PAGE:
Teach-ins are an important method of creating and empowering activists. There are many variations and techniques in doing teach-ins. Being creative, people can think of many ways to accomplish our goals of teaching and activism for human rights. Teach-ins can range from simple lectures to panel discussions and to video showings.
A 1994 teach-in on Jerusalem held in 1994 in North Carolina is a good example of a well thought-out event. It was initiated by Rania Masri and Ann Thomson with support from a number of groups and individuals and held at a local church on a weekend evening. Support was sought and received from the Carolina Palestinian Club, the North Carolina members of the American-Arab Anti-Discrimination Committee, and the American Friends Service Committee. By networking with key people in the community known to be well connected to others (e.g. Dr. Burhan Ghanayem), the organizers managed to spread the word about the event well in advance to both activists and new people who might have been interested.
The organizers did their homework. They sent clear directions to the place and clear information about the event and publicized it widely. They prepared succinct, cogent presentations with visuals, handouts, and other resources. After two short presentations (each about 15-20 minutes), a question and answer period followed. Then the moderator asked members to sit down and take a few minutes to do something: in this case to write a letter to your congressional representative about the situation. Pre-addressed and stamped envelopes were available as were letter pads and pens. The moderator pointed out key facts gleaned from the teach-in and then asked those writing letters to use their own words to explain what their concerns were about pending legislation on Jerusalem, and the role of the US in issues of home demolitions and removal of Palestinian inhabitants of Jerusalem. Over 25 letters were thus mailed the next morning to congress, each handwritten. More importantly, this act created new activists who now not only realized the power of information but their own power to do something.
Another way to do a teach-in is to have a panel discussion with a question and answer session. In these, selecting good orators and intellectuals who can capture the audience is important. Yet another way to reach out is to have a video showing followed by a discussion (e.g. with the producer or director of the video).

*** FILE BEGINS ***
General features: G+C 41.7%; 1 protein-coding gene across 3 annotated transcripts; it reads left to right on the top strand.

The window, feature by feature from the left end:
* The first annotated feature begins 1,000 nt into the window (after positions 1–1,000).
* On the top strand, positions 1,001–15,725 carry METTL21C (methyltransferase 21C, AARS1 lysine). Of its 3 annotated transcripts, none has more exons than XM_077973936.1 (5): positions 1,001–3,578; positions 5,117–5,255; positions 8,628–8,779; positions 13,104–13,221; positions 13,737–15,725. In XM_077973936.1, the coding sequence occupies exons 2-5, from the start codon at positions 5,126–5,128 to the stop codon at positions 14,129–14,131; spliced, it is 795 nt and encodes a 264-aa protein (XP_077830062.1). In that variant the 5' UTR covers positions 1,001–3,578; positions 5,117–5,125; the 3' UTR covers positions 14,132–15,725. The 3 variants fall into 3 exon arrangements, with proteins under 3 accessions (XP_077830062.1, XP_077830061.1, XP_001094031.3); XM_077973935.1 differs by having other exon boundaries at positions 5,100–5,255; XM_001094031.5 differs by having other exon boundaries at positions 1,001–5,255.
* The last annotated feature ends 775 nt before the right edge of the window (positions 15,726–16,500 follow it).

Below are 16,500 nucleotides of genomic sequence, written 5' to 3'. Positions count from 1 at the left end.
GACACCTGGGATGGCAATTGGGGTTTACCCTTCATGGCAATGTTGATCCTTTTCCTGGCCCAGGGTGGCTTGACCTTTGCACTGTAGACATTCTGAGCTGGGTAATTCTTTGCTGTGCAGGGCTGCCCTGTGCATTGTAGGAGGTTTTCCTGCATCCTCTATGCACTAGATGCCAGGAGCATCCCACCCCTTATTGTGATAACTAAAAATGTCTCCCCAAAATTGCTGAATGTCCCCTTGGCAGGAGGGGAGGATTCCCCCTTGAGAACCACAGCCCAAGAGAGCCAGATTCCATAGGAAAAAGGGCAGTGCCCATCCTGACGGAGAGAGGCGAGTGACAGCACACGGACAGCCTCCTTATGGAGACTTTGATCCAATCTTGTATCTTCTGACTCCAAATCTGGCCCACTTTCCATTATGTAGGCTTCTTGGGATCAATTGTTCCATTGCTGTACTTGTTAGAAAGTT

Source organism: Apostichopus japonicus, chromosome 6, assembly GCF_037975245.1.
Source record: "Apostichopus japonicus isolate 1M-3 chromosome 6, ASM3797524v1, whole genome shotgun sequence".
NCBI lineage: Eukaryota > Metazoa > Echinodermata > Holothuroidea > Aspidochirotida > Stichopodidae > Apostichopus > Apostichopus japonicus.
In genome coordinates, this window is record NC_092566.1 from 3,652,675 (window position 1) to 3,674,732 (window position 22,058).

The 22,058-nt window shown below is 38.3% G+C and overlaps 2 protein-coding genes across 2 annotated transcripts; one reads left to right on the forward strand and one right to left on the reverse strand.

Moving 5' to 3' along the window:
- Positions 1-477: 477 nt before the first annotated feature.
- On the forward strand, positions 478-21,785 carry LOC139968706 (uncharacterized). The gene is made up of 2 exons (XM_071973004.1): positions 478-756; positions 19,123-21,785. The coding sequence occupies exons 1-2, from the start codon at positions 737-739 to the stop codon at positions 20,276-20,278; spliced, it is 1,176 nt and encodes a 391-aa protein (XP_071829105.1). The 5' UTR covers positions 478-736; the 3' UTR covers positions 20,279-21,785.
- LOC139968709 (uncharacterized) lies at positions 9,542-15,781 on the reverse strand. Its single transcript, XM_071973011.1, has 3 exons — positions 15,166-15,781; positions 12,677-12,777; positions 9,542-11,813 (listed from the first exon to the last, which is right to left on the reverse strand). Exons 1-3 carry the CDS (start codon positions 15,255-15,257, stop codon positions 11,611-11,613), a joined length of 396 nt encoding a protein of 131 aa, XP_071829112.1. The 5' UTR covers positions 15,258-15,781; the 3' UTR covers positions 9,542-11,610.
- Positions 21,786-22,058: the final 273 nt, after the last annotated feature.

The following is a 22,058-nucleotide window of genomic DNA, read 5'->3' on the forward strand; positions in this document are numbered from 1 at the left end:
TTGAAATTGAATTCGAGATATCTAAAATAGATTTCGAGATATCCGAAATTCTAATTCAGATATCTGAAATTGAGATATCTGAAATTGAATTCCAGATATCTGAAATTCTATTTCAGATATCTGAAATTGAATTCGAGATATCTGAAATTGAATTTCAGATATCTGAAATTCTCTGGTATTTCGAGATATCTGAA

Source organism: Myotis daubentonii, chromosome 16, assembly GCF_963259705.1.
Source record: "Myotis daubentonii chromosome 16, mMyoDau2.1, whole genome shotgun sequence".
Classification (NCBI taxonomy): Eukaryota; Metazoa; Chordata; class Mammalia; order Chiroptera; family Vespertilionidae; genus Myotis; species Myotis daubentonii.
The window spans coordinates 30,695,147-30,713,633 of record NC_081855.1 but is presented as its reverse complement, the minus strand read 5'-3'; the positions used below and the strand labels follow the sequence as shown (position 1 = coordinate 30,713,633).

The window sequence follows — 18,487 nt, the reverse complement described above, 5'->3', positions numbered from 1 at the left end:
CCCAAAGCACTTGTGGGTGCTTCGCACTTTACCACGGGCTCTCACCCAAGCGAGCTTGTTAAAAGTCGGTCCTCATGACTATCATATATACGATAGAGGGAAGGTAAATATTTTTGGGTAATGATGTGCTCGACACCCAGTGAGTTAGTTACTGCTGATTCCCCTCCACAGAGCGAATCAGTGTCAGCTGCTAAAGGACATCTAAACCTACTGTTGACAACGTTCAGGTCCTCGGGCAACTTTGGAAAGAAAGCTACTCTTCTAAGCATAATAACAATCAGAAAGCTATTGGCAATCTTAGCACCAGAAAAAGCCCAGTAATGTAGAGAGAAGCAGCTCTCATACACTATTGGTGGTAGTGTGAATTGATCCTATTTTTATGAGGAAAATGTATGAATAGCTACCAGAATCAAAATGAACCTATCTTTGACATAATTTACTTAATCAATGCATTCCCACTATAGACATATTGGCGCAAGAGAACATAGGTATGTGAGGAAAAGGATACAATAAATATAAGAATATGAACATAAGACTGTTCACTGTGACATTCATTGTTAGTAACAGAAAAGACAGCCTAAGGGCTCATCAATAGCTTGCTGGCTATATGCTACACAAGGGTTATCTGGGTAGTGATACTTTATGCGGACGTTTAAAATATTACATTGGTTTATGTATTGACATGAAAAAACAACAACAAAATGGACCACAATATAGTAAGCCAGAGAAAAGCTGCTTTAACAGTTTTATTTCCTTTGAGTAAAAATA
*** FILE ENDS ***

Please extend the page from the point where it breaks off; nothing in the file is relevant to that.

As for logistics, activists should make sure all resources are available ahead of time for the teach-in. This can include handouts, name tags, audiovisual equipment, maps, sign-in sheets, and flyers for future events, etc. The sign-up sheet is important. It helps you build your support and you can send people more information later. A sign-up sheet that is partially filled (even if it is the organizers names, contact info) is more likely to be signed (people are reluctant to be the first to sign in).
Teach-ins can also take advantage of the public interest following events that impact their lives. Over 300 individuals in Connecticut attended such an event shortly after the September 11, 2001 terrorist attacks in the US. Here are excerpts from what was reported on this in the Hartford Courant:
Struck by the lack of understanding about Islamic history, religion and politics, a trio of professors at Tunxis and Manchester community colleges has planned a free, one-day conference Oct. 25.
As Muslims and educators, "we felt a responsibility to try to provide the background and knowledge needed to understand the context in which the horrific attacks of Sept. 11 took place," said Colleen Keyes, an acting dean at Tunxis who presides over the school's humanities department. "It seems the impression of the vast majority of Americans is 'what did we do to have them do this to us?"' said Keyes, who holds a master's degree in Islamic studies and Christian-Muslim relations.
"Islam: In Conflict and Concord," scheduled from 9:30 a.m. to 3:20 p.m. at Manchester Community College, will feature four presentations by area academics and experts on topics ranging from the Taliban to terrorism and the United States' role in the Middle East.
Ali Antar, president of the Islamic Center of Greater Hartford and coordinator of the Middle Eastern Studies at Central Connecticut State University, will explore the intricacies of Islam.
Ibrahim Abu-Rabi, a professor at Hartford Seminary's Macdonald Center for Islamic Studies and Christian-Muslim Relations, will trace the relationship of the United States and the Muslim world since 1945.
To counter terrorism, Americans must first understand the role American foreign policy played in spawning it, said Mazin Qumsiyeh, an associate professor of genetics at Yale University School of Medicine and a speaker at the conference. Adding to the problem, he said, are widespread oppression, hunger and poverty.
The attacks of Sept. 11 are not the disease but the symptoms of a disease, said Qumsiyeh, who is co-founder of Al-Awda, the Palestinian Right to Return Coalition, a charity supporting Palestinian refugees. In order to cure it, "yes, you deal with the symptoms," he said, "but you've also got to deal with the root cause, otherwise the disease is still there and it's going to come back again."
Keyes, who was raised a Roman Catholic but converted to Islam in 1988, hopes the dialogue fosters a deeper understanding of the issues than what can be gleaned watching cable news shows. "Not everyone has time to take a course on the history of the Middle East," she said. "We hope this fills the void." (Loretta Waldman Courant, Hartford Courant October 12, 2001)